Stepping out of your comfort zone is disconcerting for anyone. If it wasn’t, we would call it walking. But leaving that place of emotional security while also anticipating that every person in your life will understand your perspective is not simply unsettling. It is unrealistic.

Very few people have the ability to openly embrace change. Even fewer have the capacity to actively seek it. When they see someone in their inner circle bucking the system, it rankles them and scratches their own fears to the surface.

While I am displeased with this admission, the raw truth is that I can most certainly be one of those inflexible and easily rankled buzzkills of a human. Seeing someone I care about do something that doesn’t fit their normal pattern concerns me. I take a marathon sprint down the mental worry path and start listing various possible barriers to their success (hopefully these thoughts occur via my “excessive and overthinking” inner voice but unfortunately the ponderings frequently happen through my “excessive and needs to shut up immediately” outer voice).

It’s not that I don’t want the people whom I care about to do well.  That’s not it at all.  I absolutely want them to be successful. However my desire to protect that person from any harm becomes entangled with my own insecurities, hurts, and memories of past disappointments (a.k.a. My Issues and Me – The Less Sexy Shades of MoJo).

My focus on any potential negative outcomes shadows my ability to recognize the other equally possible positive outcomes. I worry about their chance of failure, but in doing this, I miss the reality that their willingness to get on the playing field at all means that they are already taking part in the game. Thankfully I almost always manage to get on board eventually. I just need time to realize (once more) that my self-imposed limitations need not apply to anyone else’s hopes and dreams.

So when the tables turn and this happens to me – when I say that I want to venture further away from my own comfort zone and I find myself feeling the sting from a response that pushes me to stay with the status quo – I recognize the source of that other person’s reaction. I am reminded once more that my belief in myself cannot be diminished by another person’s insecurities.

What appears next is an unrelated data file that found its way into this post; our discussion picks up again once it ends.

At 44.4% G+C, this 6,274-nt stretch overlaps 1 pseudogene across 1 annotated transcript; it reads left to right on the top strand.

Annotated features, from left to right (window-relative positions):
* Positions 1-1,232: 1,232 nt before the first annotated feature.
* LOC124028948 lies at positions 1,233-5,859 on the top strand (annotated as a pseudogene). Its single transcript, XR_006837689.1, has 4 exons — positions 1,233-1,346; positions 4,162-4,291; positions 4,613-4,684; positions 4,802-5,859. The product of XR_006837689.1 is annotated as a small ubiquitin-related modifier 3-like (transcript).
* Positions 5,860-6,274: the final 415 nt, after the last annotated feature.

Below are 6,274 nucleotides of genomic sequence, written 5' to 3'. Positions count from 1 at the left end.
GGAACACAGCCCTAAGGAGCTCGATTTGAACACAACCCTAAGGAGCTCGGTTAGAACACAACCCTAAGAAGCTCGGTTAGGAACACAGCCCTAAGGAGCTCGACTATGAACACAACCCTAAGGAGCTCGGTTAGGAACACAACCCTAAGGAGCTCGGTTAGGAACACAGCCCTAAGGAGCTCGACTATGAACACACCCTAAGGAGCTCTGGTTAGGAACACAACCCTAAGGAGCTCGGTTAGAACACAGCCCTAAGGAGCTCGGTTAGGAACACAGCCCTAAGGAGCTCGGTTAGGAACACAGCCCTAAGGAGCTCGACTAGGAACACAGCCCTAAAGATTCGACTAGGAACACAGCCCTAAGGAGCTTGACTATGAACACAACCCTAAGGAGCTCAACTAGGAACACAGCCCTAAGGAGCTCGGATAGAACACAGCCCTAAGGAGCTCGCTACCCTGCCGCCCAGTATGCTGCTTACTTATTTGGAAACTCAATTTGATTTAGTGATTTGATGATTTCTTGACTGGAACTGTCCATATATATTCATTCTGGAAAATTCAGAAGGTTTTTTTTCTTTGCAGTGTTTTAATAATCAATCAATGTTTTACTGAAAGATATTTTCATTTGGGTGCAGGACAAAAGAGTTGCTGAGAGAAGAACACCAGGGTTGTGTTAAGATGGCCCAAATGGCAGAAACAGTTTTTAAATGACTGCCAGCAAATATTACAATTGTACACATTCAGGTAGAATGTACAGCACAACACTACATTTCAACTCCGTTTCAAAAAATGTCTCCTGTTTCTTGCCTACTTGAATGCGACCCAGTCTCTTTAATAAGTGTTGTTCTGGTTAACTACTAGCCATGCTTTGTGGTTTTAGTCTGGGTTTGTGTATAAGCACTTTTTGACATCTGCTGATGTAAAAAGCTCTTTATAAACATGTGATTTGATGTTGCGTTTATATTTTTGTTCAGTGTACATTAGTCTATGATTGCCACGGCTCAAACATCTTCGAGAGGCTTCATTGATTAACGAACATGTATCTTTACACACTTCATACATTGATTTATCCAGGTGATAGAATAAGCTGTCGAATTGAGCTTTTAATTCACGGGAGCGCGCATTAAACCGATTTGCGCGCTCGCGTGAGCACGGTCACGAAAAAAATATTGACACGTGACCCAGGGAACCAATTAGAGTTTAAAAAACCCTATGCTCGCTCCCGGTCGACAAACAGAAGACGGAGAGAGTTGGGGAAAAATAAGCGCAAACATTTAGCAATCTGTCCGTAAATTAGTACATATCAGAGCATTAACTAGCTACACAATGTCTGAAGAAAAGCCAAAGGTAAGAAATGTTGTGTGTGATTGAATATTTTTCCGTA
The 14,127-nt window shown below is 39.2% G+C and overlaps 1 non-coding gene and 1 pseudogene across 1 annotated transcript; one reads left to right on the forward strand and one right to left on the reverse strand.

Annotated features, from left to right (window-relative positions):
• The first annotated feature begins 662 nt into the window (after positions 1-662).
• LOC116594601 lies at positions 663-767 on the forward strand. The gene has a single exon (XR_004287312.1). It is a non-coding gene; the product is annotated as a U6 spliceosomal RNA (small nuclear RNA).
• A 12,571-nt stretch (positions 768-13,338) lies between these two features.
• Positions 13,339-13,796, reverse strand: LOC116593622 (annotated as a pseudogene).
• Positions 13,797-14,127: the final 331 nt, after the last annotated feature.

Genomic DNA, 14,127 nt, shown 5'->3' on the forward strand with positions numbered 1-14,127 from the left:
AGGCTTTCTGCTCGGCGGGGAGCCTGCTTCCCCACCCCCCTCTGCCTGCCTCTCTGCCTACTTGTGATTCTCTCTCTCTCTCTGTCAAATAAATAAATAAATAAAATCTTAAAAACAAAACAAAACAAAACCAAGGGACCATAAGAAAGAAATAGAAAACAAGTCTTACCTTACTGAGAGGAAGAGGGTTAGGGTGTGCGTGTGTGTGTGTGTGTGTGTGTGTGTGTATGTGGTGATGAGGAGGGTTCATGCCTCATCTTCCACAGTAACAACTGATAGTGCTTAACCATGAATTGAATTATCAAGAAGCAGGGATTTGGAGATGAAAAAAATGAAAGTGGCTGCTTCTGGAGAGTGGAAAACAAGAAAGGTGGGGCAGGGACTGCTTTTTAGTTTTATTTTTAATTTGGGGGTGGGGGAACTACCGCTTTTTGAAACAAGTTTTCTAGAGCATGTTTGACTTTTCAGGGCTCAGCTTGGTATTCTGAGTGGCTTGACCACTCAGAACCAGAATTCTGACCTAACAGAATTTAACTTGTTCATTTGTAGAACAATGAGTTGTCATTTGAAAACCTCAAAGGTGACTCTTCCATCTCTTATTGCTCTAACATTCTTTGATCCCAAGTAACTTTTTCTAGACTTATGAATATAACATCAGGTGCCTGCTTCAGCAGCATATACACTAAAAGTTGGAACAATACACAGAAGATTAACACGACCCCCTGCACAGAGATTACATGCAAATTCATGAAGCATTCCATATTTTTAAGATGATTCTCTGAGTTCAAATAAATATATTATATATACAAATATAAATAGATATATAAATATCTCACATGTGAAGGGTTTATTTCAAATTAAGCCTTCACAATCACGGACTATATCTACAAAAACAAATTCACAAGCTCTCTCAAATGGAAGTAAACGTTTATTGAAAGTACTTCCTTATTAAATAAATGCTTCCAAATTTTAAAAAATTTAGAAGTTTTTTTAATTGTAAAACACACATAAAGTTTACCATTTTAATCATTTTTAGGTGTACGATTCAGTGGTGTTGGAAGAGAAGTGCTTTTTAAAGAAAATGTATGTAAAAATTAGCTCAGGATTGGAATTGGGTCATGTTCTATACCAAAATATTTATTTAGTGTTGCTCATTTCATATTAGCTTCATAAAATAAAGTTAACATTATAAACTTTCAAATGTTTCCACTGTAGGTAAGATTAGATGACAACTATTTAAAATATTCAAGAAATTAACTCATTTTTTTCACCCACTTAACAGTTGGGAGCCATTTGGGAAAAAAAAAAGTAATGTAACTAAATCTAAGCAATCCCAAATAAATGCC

image000000_65No one in this world has the right to deny you your hopes and dreams. No one. And if they are doing that, it is only happening because you are handing them that power. Don’t ever sacrifice your light to someone else’s fear.

Always dream, and when you do, always dream fantastically big.

This is your journey, and there are endless choices you can make. Just be sure that the ones you select are truly yours.

We may not always succeed with every attempt that we make, but we will never even get the chance to find out what we can achieve if we continually refuse to try. Don’t allow the words of another to weigh you down.

We each have something wonderfully unique and wildly special within us. When you feel like you are stepping into the zone and that you are kindling the spark within you, that is the divinity of your soul cheering you on.

Listen to that voice. Follow that feeling. Release the fears, find your wings, and take flight.

Love and light always – Joanna

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***Photos in this post were taken from my airplane window while traveling to San Diego for work this week.

Windows

Deny

The Perpetual Happiness Pitch

image000000_62Somewhere along the way someone pitched the idea that we should be happy all of the time. Should we feel any emotions that are not on the scale of yippy skippy or above, that should be taken as an indication that we are less than, that something must be wrong with us that needs to be fixed or medicated away, and that we have fallen off the right path. And to what I am certain was that person’s absolute amusement and utter shock, tons of people bought into those concepts and deemed them to be true.

The suggestion that a happy pill combined with a few positives mantras a day can permanently banish the blues away sounds dreamy. I rejoice at the thought of never feeling sadness ever again and always having the complete inner knowing that I finally have this human thing totally figured out. I would love for my emotions to be drifting higher and higher as my energy remains in incessant elation.

But there is one little hiccup with this idea. It’s not going to happen. Ever.

Perpetual happiness with zero down days are totally achievable. If you are a robot. A weirdly happy robot. But for the rest of the people going through the motions of being a human, that’s not remotely realistic. More specifically, the idea that you are failing as a healthy and complete person if you haven’t achieved unwavering joy is a complete scam.